Conclusion

Our systematic review and meta-analysis provides evidence that omega-3 fatty acid may be a novel drug for PCOS patients. And based on current evidence, omega-3 fatty acid may be recommended for the treatment of PCOS with insulin resistance as well as high TC (especially LDL-C) and TG. However, current RCTs have limitations, including small sample sizes and short duration. The benefits from long term treatment of omega-3 fatty beyond 6 months remain to be defined by future studies. Meanwhile, more randomized, double-blind, large sample size trials of omega-3 fatty for PCOS are needed in the future to confirm or modify the result of this work.

Declarations

Acknowledgments

This work is supported by the National Natural Science Foundation of China (No. 81274008).

Funding

The National Natural Science Foundation of China (No. 81274008).

Availability of data and materials

Not applicable.

Authors’ contributions

KY and LZ contributed equally to this work. KY, LZ and JG are responsible for the study concept and design. KY, LZ and TB are responsible for the literature searching; KY, LZ, TB and JG are responsible for data analysis and interpretation; KY and JG drafted the paper; JG and TB supervised the study; all authors participated in the analysis and interpretation of data and approved the final paper.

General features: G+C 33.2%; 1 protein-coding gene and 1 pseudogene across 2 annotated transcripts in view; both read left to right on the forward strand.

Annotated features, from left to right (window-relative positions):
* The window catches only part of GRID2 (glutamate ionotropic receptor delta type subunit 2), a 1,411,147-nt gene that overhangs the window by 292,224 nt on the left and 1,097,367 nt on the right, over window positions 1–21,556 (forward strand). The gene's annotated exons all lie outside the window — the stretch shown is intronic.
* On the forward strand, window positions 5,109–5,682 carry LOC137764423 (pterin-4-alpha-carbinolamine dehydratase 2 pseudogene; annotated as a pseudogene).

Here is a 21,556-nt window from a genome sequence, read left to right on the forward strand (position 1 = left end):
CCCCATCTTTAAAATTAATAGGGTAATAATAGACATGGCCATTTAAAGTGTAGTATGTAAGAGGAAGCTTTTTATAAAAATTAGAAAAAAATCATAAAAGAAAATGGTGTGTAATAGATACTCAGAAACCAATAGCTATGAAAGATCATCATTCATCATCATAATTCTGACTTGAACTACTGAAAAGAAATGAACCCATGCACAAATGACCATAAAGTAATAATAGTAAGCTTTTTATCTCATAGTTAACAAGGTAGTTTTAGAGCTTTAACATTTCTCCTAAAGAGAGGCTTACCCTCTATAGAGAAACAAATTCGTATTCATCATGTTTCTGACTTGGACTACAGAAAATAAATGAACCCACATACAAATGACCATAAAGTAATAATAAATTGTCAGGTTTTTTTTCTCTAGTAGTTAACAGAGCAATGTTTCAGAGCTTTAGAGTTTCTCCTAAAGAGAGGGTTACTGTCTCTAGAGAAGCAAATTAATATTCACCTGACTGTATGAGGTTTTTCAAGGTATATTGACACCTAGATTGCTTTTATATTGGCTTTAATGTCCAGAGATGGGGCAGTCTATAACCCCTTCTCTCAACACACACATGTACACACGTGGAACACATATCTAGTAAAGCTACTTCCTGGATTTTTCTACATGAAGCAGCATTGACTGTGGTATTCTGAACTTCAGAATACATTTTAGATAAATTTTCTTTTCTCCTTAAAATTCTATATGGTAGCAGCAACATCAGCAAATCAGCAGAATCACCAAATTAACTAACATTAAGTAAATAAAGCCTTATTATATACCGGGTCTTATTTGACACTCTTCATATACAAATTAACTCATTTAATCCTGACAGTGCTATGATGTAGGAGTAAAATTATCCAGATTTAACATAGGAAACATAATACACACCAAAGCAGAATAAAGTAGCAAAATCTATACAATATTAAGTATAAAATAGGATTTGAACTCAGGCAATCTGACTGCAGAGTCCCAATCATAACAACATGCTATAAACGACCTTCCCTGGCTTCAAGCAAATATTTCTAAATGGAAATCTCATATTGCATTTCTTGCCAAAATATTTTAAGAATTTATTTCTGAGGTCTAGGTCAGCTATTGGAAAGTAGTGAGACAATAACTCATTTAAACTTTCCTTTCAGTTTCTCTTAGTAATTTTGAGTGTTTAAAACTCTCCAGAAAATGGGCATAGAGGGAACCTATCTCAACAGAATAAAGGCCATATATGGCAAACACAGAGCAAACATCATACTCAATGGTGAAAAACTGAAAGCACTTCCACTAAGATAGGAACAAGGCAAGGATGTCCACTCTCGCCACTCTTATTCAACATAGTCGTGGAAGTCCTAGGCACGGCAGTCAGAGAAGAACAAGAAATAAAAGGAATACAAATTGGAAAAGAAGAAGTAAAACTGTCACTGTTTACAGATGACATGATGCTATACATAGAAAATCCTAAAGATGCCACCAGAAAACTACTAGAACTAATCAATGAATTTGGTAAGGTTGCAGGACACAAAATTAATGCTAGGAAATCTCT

Ethics approval and consent to participate

Not applicable.

Consent for publication

Not applicable.

Competing interests

The authors declare that they have no competing interests.

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Authors’ Affiliations

(1)
Hunan University of Chinese Medicine, Changsha, 410208, Hunan Province, China
(2)
Beijing University of Chinese Medicine, Beijing, 100029, Beijing, China